Panel Description

Hereditary Hemorrhagic Telangiectasia
The Hereditary Hemorrhagic Telangiectasia Panel examines 4 genes associated with hereditary hemorrhagic telangiectasia (HHT).

Patients with a personal and/or family history suggestive of HHT. HHT is a disorder that primarily affects the blood vessels. Symptoms of affected individuals can include, but are not limited to, nosebleeds, spider veins (telangiectasias) particularly on the face, and hemorrhages in the brain, liver, lungs, or other organs.

Patients identified with HHT can benefit from increased surveillance and preventative steps to better manage their symptoms and risks. Medical intervention can include laser ablation and/or surgical resection of bleeding sites, lifestyle changes, and iron supplementation for anemia. Also, your patient’s family members can be tested to help define their risk. If a pathogenic variant is identified in your patient, close relatives (children, siblings, parents) could have as high as a 50% risk to also be at increased risk. In some cases, screening should begin in childhood.

Test Description

  • Sequencing
  • Del/Dup
  • Rush / STAT
  • Exclude VUS
  • MCC
  • Duo/Trio
2.9 – 3.857142857142857 weeks
Call for details
ACVRL1, ENG, EPHB4, GDF2, RASA1, SMAD4 ( 6 genes )
96% at 20x
Blood (two 4ml EDTA tubes, lavender top) or Extracted DNA (3ug in EB buffer) or Buccal Swab or Saliva (kits available upon request)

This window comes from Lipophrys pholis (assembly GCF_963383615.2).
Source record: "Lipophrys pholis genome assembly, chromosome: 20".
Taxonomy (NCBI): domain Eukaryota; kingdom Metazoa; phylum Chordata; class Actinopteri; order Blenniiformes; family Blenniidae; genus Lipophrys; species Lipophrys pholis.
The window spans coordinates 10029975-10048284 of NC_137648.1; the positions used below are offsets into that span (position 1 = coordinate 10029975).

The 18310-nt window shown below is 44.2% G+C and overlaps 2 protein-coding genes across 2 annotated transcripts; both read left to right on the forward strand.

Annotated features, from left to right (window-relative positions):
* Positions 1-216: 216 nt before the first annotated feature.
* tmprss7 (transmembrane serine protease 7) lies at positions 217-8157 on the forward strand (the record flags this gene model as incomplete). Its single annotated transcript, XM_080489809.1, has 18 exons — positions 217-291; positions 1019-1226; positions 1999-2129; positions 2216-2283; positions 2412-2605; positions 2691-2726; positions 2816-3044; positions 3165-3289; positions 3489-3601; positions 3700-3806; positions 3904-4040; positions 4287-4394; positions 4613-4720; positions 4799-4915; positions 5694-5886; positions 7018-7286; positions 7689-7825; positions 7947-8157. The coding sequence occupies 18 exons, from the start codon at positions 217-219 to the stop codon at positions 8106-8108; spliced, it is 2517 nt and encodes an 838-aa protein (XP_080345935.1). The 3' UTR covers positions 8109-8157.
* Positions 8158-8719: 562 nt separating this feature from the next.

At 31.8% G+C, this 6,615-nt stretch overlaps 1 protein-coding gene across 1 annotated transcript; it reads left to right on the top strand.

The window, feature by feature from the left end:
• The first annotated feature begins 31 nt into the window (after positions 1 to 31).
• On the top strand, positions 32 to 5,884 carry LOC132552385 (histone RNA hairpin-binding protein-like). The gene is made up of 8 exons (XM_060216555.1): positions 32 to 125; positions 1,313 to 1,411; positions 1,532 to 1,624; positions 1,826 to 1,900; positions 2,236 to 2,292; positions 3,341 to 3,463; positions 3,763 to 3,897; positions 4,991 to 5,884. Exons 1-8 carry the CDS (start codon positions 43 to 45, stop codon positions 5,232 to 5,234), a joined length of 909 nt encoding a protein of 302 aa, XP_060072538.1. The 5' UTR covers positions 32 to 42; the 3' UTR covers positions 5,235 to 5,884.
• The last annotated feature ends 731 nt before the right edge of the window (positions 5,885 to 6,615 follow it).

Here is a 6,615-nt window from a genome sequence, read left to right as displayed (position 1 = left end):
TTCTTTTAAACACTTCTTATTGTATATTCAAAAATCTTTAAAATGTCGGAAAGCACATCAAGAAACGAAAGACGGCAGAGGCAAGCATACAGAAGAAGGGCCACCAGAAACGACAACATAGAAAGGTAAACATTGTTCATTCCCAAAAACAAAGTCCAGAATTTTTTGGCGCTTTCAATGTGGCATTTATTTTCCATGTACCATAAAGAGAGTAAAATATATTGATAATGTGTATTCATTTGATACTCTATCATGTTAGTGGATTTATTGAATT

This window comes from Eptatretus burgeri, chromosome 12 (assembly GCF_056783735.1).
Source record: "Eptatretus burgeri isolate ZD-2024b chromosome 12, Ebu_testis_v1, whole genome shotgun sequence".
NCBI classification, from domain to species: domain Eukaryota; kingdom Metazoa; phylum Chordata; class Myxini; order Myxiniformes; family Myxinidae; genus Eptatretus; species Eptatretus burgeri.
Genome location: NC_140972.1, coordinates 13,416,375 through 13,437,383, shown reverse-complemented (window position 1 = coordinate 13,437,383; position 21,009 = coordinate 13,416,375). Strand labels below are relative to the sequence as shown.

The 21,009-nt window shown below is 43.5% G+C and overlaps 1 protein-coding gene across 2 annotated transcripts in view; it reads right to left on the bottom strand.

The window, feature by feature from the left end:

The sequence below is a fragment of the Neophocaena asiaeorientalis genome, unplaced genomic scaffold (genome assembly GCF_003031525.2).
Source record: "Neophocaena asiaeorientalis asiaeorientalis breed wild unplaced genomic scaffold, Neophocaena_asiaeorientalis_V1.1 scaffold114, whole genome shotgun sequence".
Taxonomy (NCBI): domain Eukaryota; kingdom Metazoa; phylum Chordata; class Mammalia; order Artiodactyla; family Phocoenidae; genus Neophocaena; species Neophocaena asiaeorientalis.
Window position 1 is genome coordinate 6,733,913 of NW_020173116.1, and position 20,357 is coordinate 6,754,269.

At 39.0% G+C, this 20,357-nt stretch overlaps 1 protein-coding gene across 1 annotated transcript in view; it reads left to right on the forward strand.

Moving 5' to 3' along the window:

All sequencing technologies have limitations. This analysis is performed by Next Generation Sequencing (NGS) and is designed to examine coding regions and splicing junctions. Although next generation sequencing technologies and our bioinformatics analysis significantly reduce the contribution of pseudogene sequences or other highly-homologous sequences, these may still occasionally interfere with the technical ability of the assay to identify pathogenic variant alleles in both sequencing and deletion/duplication analyses. Sanger sequencing is used to confirm variants with low quality scores and to meet coverage standards. If ordered, deletion/duplication analysis can identify alterations of genomic regions which include one whole gene (buccal swab specimens and whole blood specimens) and are two or more contiguous exons in size (whole blood specimens only); single exon deletions or duplications may occasionally be identified, but are not routinely detected by this test. Identified putative deletions or duplications are confirmed by an orthogonal method (qPCR or MLPA). This assay will not detect certain types of genomic alterations which may cause disease such as, but not limited to, translocations or inversions, repeat expansions (eg. trinucleotides or hexanucleotides), alterations in most regulatory regions (promoter regions) or deep intronic regions (greater than 20bp from an exon). This assay is not designed or validated for the detection of somatic mosaicism or somatic mutations.


 – McDonald, J., Pyeritz, R.E. Hereditary Hemorrhagic Telangiectasia. 2000 Jun 26 [Updated 2017 Feb 2]. In: Pagon RA, Adam MP, Ardinger HH, et al., editors. GeneReviews® [Internet]. Seattle (WA): University of Washington, Seattle (1993-2017)